Originally published on Traveller.com.au.
How to drink tea in Sri Lanka
Sri Lanka's serene highlands offer a tea experience steeped in tradition, says the co-founder of Eloments Organic Vitamin Teas. Julie Hirsch is a frequent visitor to Sri Lanka, where she sources tea and spices for the range, eloments.com.
Sri Lanka is famous for its Ceylon tea, and 7 million kilograms of this bold, black tea are sold every week at the renowned Colombo Tea Auction, which can be visited on tours. My favourite spot for a cuppa is on The Verandah at the Galle Face Hotel, which overlooks the Indian Ocean and is the perfect place to try your tea like a local: well brewed with milk and sugar.
Take the train to the gardens. Dotting the impossibly green highlands around Kandy, Sri Lanka's smaller tea gardens offer a peaceful break from bustling Colombo. I suggest travelling to Kandy by train to avoid the trucks, tuk tuks and elephants on the road, and to give yourself time to enjoy the scenic ride through the waist-high tea bushes that cover the hillsides.
Learn the lingo. Enjoying tea is the most important part of the experience, but knowing your lingo can help you sound like a professional. For example, tea is plucked, whereas coffee is picked. You may hear your host mention "BOP" (broken orange pekoe) – the broken pieces of dried leaf that are often used for teabags (if you prefer a strong cuppa this will be your go-to).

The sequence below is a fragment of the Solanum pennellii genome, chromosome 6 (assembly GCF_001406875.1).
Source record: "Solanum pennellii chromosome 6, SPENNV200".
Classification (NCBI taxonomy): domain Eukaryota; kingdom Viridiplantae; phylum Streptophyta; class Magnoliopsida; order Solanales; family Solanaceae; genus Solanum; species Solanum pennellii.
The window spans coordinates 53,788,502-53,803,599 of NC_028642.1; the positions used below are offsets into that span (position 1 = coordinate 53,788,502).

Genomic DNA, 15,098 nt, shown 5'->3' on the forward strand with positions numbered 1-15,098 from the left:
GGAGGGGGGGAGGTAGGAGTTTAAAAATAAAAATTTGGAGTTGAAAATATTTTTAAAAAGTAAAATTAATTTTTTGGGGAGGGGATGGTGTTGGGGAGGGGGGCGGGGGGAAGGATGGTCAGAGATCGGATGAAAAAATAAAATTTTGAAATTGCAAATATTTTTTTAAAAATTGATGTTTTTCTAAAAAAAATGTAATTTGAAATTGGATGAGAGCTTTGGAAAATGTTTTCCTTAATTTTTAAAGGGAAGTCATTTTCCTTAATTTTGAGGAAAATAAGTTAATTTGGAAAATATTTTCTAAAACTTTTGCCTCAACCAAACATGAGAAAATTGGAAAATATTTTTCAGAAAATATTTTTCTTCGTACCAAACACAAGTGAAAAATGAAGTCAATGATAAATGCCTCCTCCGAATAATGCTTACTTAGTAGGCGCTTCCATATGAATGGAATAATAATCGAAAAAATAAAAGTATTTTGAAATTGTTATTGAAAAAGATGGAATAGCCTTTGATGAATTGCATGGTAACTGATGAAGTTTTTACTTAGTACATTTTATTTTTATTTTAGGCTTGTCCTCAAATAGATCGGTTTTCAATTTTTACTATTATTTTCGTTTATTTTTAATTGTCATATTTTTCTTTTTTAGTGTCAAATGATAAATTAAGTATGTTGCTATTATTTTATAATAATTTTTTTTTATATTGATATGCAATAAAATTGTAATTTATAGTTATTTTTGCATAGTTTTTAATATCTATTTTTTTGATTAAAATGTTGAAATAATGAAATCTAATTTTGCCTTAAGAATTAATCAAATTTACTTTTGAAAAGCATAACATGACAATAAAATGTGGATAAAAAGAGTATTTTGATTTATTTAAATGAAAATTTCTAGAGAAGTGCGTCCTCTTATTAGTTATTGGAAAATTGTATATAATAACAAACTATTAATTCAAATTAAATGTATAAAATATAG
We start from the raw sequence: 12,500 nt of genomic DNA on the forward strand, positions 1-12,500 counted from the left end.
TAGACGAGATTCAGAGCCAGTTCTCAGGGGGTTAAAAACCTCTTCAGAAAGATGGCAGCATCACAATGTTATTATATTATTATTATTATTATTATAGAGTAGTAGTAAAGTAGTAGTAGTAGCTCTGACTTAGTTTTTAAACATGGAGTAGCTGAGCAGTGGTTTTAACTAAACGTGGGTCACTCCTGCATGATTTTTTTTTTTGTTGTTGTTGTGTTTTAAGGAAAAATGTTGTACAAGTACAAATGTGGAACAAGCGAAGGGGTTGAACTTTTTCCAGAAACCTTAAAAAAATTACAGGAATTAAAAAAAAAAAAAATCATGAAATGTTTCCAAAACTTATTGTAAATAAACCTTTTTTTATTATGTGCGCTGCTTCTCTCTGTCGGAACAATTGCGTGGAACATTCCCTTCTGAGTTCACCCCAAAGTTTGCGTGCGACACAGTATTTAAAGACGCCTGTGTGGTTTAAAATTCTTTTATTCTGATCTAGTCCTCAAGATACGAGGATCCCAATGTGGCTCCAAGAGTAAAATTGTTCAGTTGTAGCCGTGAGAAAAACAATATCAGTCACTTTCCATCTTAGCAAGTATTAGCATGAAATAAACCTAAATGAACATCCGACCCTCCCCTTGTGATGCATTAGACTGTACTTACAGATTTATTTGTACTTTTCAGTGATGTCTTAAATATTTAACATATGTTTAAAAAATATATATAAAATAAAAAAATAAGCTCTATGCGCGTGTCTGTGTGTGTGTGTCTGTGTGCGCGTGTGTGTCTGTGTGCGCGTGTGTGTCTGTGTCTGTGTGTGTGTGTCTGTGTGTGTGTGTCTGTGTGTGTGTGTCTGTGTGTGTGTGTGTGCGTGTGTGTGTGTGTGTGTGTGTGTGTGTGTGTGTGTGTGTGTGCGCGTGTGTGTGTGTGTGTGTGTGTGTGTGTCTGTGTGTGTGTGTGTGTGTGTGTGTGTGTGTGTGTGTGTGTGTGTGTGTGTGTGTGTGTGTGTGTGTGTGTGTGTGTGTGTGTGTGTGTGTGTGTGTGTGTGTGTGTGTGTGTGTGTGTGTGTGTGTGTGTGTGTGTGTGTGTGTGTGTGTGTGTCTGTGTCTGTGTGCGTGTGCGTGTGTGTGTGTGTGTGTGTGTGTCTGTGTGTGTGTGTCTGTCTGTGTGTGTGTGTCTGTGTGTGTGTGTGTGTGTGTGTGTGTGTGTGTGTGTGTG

If someone asks you to do a "cupping" while in Sri Lanka, they are not making an improper suggestion. A cupping is a formal tea or coffee tasting – if you enjoy wine tasting, this is a non-alcoholic alternative. You can visit the famous Handunugoda Tea Estate to learn about the different flavours and aromas that Ceylon teas have on offer, such as earthy, vegetal, floral, fruity, spicy or nutty, hermanteas.com.
Discover Fairtrade tea. After every trip, I'm humbled by the positive impact a cup of tea can have. There are more than 15,000 farmers and workers under the Fairtrade banner in Sri Lanka, which enables a liveable income, investment in communities and sustainable farming, while a further 200,000 workers aren't protected by these rigorous standards. Look for the Fairtrade Certification on the next pack of tea you purchase to continue your impact well after your trip has concluded, fairtrade.com.au.
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